Midrash Rabba Shemot parasha 10:וַתַּעַל הַצְּפַרְדֵּעַ וַתְּכַס אֶת וגו' תני רבי עקיבא אומר צפרדע אחת היתה והיא
השריצה ומלאה את ארץ מצרים אמר לו רבי אלעזר בן עזריה עקיבא מה לך אצל הגדה כלה מדברותיך ולך אצל נגעים ואהלות צפרדע אחת היתה ושרקה להן ובאו.
Shemot 7:27-28וְאִם-מָאֵן אַתָּה, לְשַׁלֵּחַ: הִנֵּה אָנֹכִי, נֹגֵף אֶת-כָּל-גְּבוּלְךָ--בַּצְפַרְדְּעִים."And if thou refuse to let them go, behold, I will smite all thy borders with frogs.
וְשָׁרַץ הַיְאֹר, צְפַרְדְּעִים, וְעָלוּ וּבָאוּ בְּבֵיתֶךָ, וּבַחֲדַר מִשְׁכָּבְךָ וְעַל-מִטָּתֶךָ; וּבְבֵית עֲבָדֶיךָ וּבְעַמֶּךָ, וּבְתַנּוּרֶיךָ וּבְמִשְׁאֲרוֹתֶיךָ
And the river shall swarm with frogs, which shall go up and come into thy house, and into thy bed-chamber, and upon thy bed, and into the house of thy servants, and upon thy people, and into thine ovens, and into thy kneading-troughs."
Shemot 8:2-4:On a peshat level, it is easy to say that the singular הַצְּפַרְדֵּעַ is a collective noun to refer to all the frogs, and that there are other Biblical instances of the same. But on a midrashic level, it is fitting to note the distinction and draw something from it.'And the frog[s] came up, and (it) covered, etc'. A brayta (See Sanhedrin page 67): R Akiva says, a single frog there was and she multiplied and filled the land of Egypt.וַיֵּט אַהֲרֹן אֶת-יָדוֹ, עַל מֵימֵי מִצְרָיִם; וַתַּעַל, הַצְּפַרְדֵּעַ, וַתְּכַס, אֶת-אֶרֶץ מִצְרָיִם."And Aaron stretched out his hand over the waters of Egypt; and the frogs came up, and covered the land of Egypt.
וַיַּעֲשׂוּ-כֵן הַחַרְטֻמִּים, בְּלָטֵיהֶם; וַיַּעֲלוּ אֶת-הַצְפַרְדְּעִים, עַל-אֶרֶץ מִצְרָיִם.
וַיִּקְרָא פַרְעֹה לְמֹשֶׁה וּלְאַהֲרֹן, וַיֹּאמֶר הַעְתִּירוּ אֶל-יְהוָה, וְיָסֵר הַצְפַרְדְּעִים, מִמֶּנִּי וּמֵעַמִּי; וַאֲשַׁלְּחָה, אֶת-הָעָם, וְיִזְבְּחוּ, ה.
And the magicians did in like manner with their secret arts, and brought up frogs upon the land of Egypt.
Then Pharaoh called for Moses and Aaron, and said: 'Entreat the LORD, that He take away the frogs from me, and from my people; and I will let the people go, that they may sacrifice unto the LORD.'"
Rabbi Elazar ben Azarya said to him, Akiva, what have you to do with Haggada? End your words and go to (the Laws) of (the impurities) of Skin Ailments and Tents. (Rather,) there was a single frog and she whistled* to them and they came.
Tanchuma Vaera, 14:כתוב אחד אומר וְשָׁרַץ הַיְאֹר, צְפַרְדְּעִים, וכתוב אחד אומר וַתַּעַל הַצְּפַרְדֵּעַ. רבי עקיבא אומר, צפרדע אחת היתה, והיו המצרים מכין אותה ומתזת צפרדעים הרבה.
One verse states 'And the river shall swarm with frogs' and the other verse states, 'And the frog(s) came up.' Rabbi Akiva says, it was a single frog, and the Egyptians hit it, and it spit out many frogs.
In terms of textual derivation of "whistled," I did mention a possible one:
Well, the verb is שרקה, whistled. I would claim there is a drash from Sharatz, with the emphatic Tzadi switching with the emphatic Kuf. R Akiva says צפרדע אחת היתה והיא השריצה, there was one frog and she hishritza, multiplied. R Elazar ben Azarya says צפרדע אחת היתה ושרקה להן ובאו, there was one frog and she sharqa, whisted. This would be based on the earlier pasuk, in which Moshe promised: וְשָׁרַץ הַיְאֹר, צְפַרְדְּעִים, וְעָלוּ וּבָאוּ בְּבֵיתֶךָ.I'm not sure of the textual basis of the Egyptians striking the frog is, or if one exists. However, what I'd like to cover here is why Rabbi Akiva and Rabbi Eliezer arrived at there particular reasons for the frog multiplying, on a thematic level.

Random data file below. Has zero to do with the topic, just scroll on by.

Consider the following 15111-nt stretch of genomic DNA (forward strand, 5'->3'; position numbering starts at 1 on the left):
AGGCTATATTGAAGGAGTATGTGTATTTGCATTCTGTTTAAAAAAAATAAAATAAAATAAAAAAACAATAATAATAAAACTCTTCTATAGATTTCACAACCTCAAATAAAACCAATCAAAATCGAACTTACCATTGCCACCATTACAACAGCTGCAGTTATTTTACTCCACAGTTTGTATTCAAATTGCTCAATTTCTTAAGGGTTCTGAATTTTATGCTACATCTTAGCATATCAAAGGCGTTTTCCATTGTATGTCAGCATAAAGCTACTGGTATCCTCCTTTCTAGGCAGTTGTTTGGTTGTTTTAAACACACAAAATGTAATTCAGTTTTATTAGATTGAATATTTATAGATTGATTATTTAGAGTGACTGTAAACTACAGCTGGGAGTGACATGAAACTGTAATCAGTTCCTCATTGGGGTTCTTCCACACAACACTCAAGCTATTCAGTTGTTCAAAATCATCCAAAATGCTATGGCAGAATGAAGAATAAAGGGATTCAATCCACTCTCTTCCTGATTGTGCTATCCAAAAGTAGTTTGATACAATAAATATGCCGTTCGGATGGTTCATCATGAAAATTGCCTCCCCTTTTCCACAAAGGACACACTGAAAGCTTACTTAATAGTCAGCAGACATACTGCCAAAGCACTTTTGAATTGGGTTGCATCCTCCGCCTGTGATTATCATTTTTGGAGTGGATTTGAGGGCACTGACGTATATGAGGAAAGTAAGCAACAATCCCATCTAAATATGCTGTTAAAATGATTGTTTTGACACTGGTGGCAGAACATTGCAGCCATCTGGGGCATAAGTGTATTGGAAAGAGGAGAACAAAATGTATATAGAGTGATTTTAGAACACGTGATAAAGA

To my mind, the fertility represented by frogs (as mentioned earlier, Heqet, the Egyptian's frog deity, was the goddess of fertility -- but this is not even necessary, as there is enough in the Torah's narrative itself) is supposed to parallel the Egyptians attitude towards the Israelites, who they felt were overrunning Egypt. As we read in the first perek of Shemot:
For Rabbi Akiva, the parallel is to the Egyptian oppression of the Israelites. Thus:
|יב וְכַאֲשֶׁר יְעַנּוּ אֹתוֹ, כֵּן יִרְבֶּה וְכֵן יִפְרֹץ; וַיָּקֻצוּ, מִפְּנֵי בְּנֵי יִשְׂרָאֵל.||12 But the more they afflicted them, the more they multiplied and the more they spread abroad. And they were adread because of the children of Israel.|
Rabbi Eliezer takes a different parallel. Besides the derivation of sharatz/ sharak, I believe that he considers the first frog to be Yosef. Yosef gained a foothold in Egypt. But then, he "whistled," and his relatives came from Canaan to overrun Egypt. Perhaps this too, can be read into the first perek of Shemot, which starts with Yosef and the 70 souls who came there, and leads to the attitude that the Israelites are too many.
midrashim literally, historically, as well? Perhaps, and perhaps not. Perhaps since Hashem works via middah kineged middah so as to send messages with His punishments, this was a way of doing so. Or perhaps the midrash is just an effective way to convey the deeper theme, but they actually held that a multitude of frogs historically came up from the river.